BWW Reviews: Connelly Sparks Some Life into Simon's Aging Comedy LAST OF THE RED HOT LOVERS

June 15
5:14 PM 2012

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Bonnie Black, Beverley Taylor, Kate Hubbard with R. Bruce Connelly. Photo courtesy of Ivoryton Playhouse.

LAST OF THE RED HOT LOVERS
Ivoryton Playhouse

By Lauren Yarger
R. Bruce Connelly, one of Connecticut theater's gems, gives Neil Simon's LAST OF THE RED HOT LOVERS at Ivoryton Playhouse a shot in the arm with some charm and comic timing, but he and a willing cast can't fully resuscitate an aging play that's rather dated.

Connelly stars as Barney Cashman, a married man of 23 years who decides to try his hand at a romantic tryst. He sneaks into his mother's place (Rachel Reynolds designs the knickknack cluttered midtown New York apartment) while she is at work, bringing with him everything he thinks he'll need to seduce the object of his desire: Elaine Navazio (Beverly J. Taylor), whom he met at his seafood restaurant. Barney brings his own glasses for drinks and refluffs pillows into their exact positions lest his mother detect their presence. He closes the curtains and talks in whispers so his mother's nosy neighbor can't hear. He also keeps smelling his fingers to make sure that the smell from shucking oysters at his restaurant hasn't lingered.

Needless to say, Elaine, looking for some quick action, doesn't find any of that sexy. When Barney finally tries some romantic moves, they are awkward at best. The encounter leaves him swearing he'll never do anything like that again, but then there wouldn't be a play . . .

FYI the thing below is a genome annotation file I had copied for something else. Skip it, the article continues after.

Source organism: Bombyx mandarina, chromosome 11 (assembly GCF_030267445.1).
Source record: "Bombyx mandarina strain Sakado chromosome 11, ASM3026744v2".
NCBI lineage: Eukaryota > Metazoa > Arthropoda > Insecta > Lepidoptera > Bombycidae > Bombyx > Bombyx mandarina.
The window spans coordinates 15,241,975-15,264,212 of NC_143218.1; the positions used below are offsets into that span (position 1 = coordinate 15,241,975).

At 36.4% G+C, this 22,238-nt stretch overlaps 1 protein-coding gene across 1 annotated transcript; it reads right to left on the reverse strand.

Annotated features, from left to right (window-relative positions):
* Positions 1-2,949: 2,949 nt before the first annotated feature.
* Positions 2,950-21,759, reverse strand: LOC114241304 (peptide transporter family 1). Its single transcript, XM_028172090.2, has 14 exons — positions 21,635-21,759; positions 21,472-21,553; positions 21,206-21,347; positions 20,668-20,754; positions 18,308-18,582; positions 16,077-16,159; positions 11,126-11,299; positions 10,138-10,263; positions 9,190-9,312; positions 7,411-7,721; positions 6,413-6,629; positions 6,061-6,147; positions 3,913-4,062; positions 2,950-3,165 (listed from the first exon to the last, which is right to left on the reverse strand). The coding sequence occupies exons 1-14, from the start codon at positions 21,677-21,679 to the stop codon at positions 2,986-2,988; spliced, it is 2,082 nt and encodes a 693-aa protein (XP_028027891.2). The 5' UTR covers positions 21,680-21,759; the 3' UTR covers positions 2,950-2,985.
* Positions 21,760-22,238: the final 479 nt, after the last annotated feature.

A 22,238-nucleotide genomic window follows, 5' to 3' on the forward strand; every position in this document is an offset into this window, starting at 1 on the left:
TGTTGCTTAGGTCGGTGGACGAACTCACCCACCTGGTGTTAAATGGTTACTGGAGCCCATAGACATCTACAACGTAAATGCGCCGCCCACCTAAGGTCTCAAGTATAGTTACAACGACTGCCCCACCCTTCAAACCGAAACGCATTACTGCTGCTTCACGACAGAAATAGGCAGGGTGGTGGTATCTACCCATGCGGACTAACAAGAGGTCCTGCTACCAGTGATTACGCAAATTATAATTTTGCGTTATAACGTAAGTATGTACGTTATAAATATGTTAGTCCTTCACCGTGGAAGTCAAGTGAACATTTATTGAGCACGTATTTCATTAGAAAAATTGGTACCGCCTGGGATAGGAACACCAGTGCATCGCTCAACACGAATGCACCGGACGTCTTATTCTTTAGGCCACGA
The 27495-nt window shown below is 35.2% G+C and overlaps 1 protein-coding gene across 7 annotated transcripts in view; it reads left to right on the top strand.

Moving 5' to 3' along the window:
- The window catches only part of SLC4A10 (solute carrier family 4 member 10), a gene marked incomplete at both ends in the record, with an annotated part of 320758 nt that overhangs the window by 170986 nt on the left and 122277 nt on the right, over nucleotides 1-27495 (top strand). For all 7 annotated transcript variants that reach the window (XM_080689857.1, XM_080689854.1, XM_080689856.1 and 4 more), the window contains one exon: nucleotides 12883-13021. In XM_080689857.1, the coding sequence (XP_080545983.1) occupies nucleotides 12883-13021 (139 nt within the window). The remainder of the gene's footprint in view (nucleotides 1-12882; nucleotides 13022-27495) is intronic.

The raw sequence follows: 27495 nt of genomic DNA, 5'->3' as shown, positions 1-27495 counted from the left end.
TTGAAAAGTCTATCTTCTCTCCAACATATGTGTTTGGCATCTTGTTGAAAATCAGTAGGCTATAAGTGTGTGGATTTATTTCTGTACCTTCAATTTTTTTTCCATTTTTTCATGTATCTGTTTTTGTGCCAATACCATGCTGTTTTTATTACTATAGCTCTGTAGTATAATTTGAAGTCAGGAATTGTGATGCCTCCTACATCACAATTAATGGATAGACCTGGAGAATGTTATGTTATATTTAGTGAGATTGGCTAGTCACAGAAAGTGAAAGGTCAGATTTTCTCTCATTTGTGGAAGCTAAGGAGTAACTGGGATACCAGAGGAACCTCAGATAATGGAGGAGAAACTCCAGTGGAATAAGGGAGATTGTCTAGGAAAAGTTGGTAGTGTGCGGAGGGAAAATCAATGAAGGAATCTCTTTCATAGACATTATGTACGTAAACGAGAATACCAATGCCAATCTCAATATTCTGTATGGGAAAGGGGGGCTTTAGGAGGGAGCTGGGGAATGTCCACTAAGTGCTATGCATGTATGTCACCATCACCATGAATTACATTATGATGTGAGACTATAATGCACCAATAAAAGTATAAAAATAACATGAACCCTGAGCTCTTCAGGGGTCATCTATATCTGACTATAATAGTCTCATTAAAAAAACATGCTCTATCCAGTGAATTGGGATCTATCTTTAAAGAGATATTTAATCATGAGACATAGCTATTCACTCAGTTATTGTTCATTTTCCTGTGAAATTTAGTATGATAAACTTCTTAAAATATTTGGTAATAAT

Enter conquest number 2: free-spirited, much younger actress and hippie type Bobbi Michele (Katherine Ailsa Hubbard). Barney soon realizes his mistake, but before he knows it, she has him getting high on marijuana and listening to tales about her lesbian, Nazi roommate. By the time he tries again with conquest number 3, Jeanette Fisher (Bonnie Black), Barney has become pretty adept at the sneak-off-to-Mom's-apartment routine, but prudish, uptight Jeanette, who is a friend of his wife, proves another kind of challenge for Barney.

Most of the humor in Simon's 1969 hit is the type that probably was funny then, but loses something in the passage of years. We're stuck in a time warp, unable to get out of the '60s when World War II wasn't so long ago, marijuana was something new and kinky, cheating on your wife was something most men didn't do and calls were made on rotary dial phones (LisaMarie Harry designs the costumes that depict the era).

Director Maggie McGlone Jennings lets the actors drift into a slow pace, especially in the first act, that fails to give what humor their is any chance of taking off. Even the scene changes are slow. The meeting between Connelly and Black, who does a nice job giving Jeanette some depth, is more interesting, with both actors bringing skill to the exchange, but by the time this occurs in the second act, it's too late to revive the dying play.

Connelly does what he can to keep things interesting along the way, however, and deserves a nod. His antics tickled one woman in the audience and it was just as much fun to watch her break up every time Connelly did something funny as it was to watch the play.

LAST OF THE RED HOT LOVERS plays at Ivoryton Playhouse, 103 Main St., through June 24. Performance times are Wednesday and Sunday at 2pm; Wednesday and Thursday at 7:30 pm, Friday and Saturday at 8 pm. Tickets are $40 for adults, $35 for seniors, $20 for students and $15 for children and are available by calling 860-767-7318 or by visiting www.ivorytonplayhouse.org.

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Lauren Yarger Lauren, a former newspaper editor, is the editor of The Connecticut Arts Connection (http://ctarts.blogspot.com) and Reflections in the Light (http://reflectionsinthelight.blogspot.com) where she reviews Broadway, Off-Broadway (read more...)

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